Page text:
HOUSTON – The Marine Well Containment Co. says its capping stack now has met the requirements for containment in 10,000 ft (3,048 m) water depths. Heretofore the depth rating was 8,000 ft.
A Shell permit application, which cited the MWCC interim system for drilling in 9,800 ft of water in the Tobago field, met the requirements of the Bureau of Ocean Energy, Management, Regulation, and Enforcement and was approved.
An expanded containment system is on track for delivery in 2012. In addition to this water depth increase, the system will have the capacity to capture up to 100,000 b/d of fluid and 200 MMcf/d of gas.
The capping stack is the centerpiece of an interim response containment system and is designed to cap or contain the flow of hydrocarbons in a deepwater well control incident. It can handle pressures of up to 15,000 psi.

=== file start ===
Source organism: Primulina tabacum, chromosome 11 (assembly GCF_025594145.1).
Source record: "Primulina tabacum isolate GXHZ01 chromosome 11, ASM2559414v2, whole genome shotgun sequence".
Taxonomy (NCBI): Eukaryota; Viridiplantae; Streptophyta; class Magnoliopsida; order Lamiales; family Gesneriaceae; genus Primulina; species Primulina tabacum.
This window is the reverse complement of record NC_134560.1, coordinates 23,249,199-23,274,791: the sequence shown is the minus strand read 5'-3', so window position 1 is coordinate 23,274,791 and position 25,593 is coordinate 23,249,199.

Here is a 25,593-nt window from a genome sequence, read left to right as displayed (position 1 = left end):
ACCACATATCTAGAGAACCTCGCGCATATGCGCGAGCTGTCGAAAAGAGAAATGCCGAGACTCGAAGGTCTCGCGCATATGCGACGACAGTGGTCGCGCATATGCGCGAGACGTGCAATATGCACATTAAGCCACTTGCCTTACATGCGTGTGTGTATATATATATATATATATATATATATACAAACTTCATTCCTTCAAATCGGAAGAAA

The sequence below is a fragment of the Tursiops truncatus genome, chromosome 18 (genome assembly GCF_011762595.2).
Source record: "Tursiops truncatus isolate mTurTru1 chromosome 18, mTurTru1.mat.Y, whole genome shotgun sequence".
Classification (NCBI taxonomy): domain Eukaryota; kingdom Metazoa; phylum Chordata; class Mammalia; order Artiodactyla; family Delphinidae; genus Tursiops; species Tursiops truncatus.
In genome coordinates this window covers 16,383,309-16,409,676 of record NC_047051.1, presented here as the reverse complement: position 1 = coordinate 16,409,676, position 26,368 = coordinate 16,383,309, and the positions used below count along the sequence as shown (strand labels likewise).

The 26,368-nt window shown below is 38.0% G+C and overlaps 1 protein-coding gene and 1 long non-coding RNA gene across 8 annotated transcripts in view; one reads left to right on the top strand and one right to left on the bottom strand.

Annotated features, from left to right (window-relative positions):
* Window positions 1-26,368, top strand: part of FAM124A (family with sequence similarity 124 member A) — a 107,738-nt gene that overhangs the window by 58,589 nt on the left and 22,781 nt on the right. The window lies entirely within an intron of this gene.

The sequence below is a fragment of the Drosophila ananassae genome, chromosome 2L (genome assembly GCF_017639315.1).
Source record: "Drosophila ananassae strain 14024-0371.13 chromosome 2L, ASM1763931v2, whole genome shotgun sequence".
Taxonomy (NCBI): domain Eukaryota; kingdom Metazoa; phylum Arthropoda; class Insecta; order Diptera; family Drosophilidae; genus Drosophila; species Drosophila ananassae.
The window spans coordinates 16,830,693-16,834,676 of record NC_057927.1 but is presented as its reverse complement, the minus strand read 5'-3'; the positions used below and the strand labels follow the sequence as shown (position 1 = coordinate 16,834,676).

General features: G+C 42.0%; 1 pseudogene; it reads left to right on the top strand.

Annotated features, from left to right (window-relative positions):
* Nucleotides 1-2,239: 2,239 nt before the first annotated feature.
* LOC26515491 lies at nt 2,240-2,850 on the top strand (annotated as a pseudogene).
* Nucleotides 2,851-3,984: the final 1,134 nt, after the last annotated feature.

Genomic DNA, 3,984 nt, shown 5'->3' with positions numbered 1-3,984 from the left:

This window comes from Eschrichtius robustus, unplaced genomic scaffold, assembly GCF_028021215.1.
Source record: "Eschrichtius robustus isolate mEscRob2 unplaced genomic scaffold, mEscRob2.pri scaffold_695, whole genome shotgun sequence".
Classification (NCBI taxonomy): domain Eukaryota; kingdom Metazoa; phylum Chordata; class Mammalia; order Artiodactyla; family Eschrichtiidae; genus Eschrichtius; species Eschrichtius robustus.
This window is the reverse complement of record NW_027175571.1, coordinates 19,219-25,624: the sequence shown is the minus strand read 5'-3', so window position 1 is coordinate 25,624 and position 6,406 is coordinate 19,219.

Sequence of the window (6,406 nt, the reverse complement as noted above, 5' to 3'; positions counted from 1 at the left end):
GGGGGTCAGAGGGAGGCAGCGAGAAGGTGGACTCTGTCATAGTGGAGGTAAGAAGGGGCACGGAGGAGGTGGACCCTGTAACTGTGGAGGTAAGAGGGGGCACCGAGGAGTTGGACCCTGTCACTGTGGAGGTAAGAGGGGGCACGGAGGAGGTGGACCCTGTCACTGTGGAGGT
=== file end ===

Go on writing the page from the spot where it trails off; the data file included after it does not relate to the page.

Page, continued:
The capping stack provides a dual barrier for containment through a BOP ram and a containment cap. Through its side valves, the capping stack can redirect the flow of fluid to surface vessels through flexible pipes and risers, if necessary. The capping stack is tested and maintained in a continuous state of readiness for mobilization and measures approximately 30 ft in height, 14 ft in width and weighs almost 100 tons.